Kinsearching February 26, 2012




Marleta Childs
P. O. Box 6825
LUBBOCK, TX 79493-6825

     When studies are conducted on the European background of the United States population today, much of the information usually pertains to English, Irish, Scottish, and German forebears. But did you know that more than 10 million Americans claim French ancestry? On the 2000 U. S. federal census, 8.3 million--three percent of the total population--declared French ancestry while 2.4 million--0.9 percent--claimed French-Canadian lineage. Therefore, it makes sense that one of the newest additions to the popular “Genealogy at a Glance” series is French Genealogy Research by Claire Bettag.

     As genealogists would expect, Bettag’s publication provides in a condensed manner an overview of the basics for tracing ancestors in France and offers suggestions for finding and utilizing critical resources in that country. Dividing the material into eight main sections, the guide begins with a brief summary of the French presence in the New World. Major “waves” of immigration include early explorers, traders, and settlers; Huguenots (French Protestants) fleeing religious persecution; refugees from Canada, the French Revolution, and the St. Domingue (Haiti) insurrection; and nineteenth-century political refugees. Unlike the continuous influx of large ethnic groups, the French tended to come in small numbers or individually. Huguenots primarily settled in Massachusetts, New York, South Carolina, and Virginia. Other groups of French descent resided mainly in Louisiana, the Midwest, and New England. The author points out that passenger arrival records in North America are usually better sources of information than extant French passenger manifests.

     Since most records initially sought in genealogical research were created at the town level, the identification of an ancestor’s place of origin in France is crucial; knowing the name of a province or region is not adequate. Bettag furnishes tips about resources that may help to pinpoint the town. She also discusses French family names and the challenges (like the usage of the “dit” name in French Canada) they can pose. To help with some of the problems, she mentions surname variations and inconsistencies that researchers should keep in mind as they trace their family branches.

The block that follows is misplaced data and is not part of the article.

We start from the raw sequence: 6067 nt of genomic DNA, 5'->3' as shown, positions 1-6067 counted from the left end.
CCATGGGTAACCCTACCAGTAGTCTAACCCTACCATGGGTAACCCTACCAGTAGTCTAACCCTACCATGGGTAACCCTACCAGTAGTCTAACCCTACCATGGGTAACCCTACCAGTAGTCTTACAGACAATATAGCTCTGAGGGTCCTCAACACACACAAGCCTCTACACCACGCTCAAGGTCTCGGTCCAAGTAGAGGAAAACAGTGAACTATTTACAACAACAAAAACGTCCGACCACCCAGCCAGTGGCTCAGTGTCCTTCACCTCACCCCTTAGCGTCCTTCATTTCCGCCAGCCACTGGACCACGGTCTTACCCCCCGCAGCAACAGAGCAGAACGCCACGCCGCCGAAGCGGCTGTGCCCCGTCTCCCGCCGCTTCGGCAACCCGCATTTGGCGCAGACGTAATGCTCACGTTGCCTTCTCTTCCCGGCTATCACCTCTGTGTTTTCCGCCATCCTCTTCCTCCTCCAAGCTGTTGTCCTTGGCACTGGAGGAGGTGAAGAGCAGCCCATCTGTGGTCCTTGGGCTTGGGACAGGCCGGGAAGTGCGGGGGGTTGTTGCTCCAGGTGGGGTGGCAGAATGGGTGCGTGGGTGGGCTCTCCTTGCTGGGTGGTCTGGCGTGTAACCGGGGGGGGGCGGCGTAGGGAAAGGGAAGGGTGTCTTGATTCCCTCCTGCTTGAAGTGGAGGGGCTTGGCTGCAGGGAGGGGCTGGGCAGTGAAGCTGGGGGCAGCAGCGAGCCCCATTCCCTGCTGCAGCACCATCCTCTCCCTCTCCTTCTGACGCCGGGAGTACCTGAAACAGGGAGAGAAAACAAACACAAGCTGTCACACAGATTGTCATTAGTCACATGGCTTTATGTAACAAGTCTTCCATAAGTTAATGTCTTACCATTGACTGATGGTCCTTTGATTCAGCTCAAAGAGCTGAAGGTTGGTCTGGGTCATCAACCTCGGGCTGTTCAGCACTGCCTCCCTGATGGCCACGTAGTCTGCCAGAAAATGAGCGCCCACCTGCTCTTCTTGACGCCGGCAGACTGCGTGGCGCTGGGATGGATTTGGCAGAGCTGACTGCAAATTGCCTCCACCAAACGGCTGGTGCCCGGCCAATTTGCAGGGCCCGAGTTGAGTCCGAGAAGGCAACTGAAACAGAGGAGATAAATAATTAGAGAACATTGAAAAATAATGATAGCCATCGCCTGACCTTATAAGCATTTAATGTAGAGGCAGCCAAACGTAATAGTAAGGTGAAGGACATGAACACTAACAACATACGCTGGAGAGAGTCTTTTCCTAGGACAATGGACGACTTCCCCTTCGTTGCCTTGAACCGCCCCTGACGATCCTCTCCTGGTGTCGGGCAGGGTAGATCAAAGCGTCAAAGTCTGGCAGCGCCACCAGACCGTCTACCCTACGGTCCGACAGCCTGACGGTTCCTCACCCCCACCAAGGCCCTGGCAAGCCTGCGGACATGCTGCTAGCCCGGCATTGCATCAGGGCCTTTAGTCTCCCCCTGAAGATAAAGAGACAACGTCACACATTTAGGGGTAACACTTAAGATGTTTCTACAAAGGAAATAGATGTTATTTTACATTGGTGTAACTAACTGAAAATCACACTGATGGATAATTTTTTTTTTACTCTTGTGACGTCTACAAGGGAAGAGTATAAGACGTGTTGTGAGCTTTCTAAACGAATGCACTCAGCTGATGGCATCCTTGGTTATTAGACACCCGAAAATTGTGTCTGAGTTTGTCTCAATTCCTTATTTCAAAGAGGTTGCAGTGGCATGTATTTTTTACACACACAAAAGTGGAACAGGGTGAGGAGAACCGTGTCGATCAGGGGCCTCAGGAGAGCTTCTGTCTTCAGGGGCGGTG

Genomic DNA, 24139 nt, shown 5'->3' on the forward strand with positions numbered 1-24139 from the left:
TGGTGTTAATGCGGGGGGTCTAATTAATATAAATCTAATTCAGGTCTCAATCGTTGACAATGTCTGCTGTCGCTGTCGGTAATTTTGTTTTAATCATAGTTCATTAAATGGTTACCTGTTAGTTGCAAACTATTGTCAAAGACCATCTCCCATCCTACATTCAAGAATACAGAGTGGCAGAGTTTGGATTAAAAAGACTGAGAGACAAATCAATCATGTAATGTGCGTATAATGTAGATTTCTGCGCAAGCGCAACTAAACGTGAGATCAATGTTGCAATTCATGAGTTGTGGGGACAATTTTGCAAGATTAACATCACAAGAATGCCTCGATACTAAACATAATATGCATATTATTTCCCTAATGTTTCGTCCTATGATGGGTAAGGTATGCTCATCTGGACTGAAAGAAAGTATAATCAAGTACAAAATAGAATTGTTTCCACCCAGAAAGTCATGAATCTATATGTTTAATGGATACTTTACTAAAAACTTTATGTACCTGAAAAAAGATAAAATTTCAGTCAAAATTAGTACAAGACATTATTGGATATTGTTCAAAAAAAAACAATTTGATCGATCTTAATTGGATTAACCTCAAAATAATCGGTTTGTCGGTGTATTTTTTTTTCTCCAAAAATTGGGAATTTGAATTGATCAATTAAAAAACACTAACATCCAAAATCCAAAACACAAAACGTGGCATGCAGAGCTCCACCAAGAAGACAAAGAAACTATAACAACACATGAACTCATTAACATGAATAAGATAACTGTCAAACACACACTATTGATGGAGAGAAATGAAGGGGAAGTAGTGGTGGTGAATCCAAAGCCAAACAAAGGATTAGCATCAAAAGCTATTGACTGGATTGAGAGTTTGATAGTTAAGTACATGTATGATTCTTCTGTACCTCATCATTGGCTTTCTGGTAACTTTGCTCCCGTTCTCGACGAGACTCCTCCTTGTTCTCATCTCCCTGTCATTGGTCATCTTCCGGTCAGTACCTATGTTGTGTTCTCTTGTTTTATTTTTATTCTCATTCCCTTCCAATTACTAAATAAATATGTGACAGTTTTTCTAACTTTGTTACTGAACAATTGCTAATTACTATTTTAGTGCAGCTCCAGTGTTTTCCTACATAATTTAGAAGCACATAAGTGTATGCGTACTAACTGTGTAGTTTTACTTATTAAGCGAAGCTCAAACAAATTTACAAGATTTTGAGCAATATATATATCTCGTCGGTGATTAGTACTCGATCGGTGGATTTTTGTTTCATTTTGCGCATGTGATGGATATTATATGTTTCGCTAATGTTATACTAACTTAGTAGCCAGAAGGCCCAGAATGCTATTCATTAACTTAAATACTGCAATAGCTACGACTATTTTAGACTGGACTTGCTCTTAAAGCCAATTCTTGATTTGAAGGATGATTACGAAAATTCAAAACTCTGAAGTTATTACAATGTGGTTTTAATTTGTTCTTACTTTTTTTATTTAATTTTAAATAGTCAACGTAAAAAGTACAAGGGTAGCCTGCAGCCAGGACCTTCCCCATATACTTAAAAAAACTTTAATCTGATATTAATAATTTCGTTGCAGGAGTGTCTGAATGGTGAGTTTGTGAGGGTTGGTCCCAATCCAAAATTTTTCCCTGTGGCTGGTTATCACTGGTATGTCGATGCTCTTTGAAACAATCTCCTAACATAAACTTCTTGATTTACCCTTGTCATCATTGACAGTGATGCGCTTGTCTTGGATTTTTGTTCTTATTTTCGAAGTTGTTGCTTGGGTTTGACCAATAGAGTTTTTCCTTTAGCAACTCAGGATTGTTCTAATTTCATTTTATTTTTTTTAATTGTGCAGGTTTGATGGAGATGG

A large part of the rest of the material concerns various types of records utilized in family research. After explaining the political organization of French archives, the compiler analyzes in more detail the major record groups and tells where they are located. These resources include parish registers prior to 1792, civil registrations after 1792, notarial records, censuses, land documents, and military records. Next, she focuses on France’s most important repositories and the Family History Library in Salt Lake City. After emphasizing that the majority of departmental and municipal archives and libraries now have online digital collections, the author provides a list of useful websites. At the end of several segments is a bibliography for further reference.

     Although tracing French families can be difficult, Bettag tries to supply as much helpful information as possible in the limited space. The four-page laminated French Genealogy Research will serve as a convenient, streamlined manual for seeking elusive ancestors in France.

     To the guide's price of $8.95, buyers should add the cost for postage and handling charges. For U. S. postal mail, the cost is $4.50 for one item and $2.50 for each additional copy; for FedEx ground service, the cost is $6.00 for one copy and $2.50 for each additional item. The guide (item order 479) may be purchased by check, money order, MasterCard, or Visa from Genealogical Publishing Company, 3600 Clipper Mill Rd., Suite 260, Baltimore, MD 21211-1953. For phone orders, call toll free 1-800-296-6687; fax 1-410-752-8492; website

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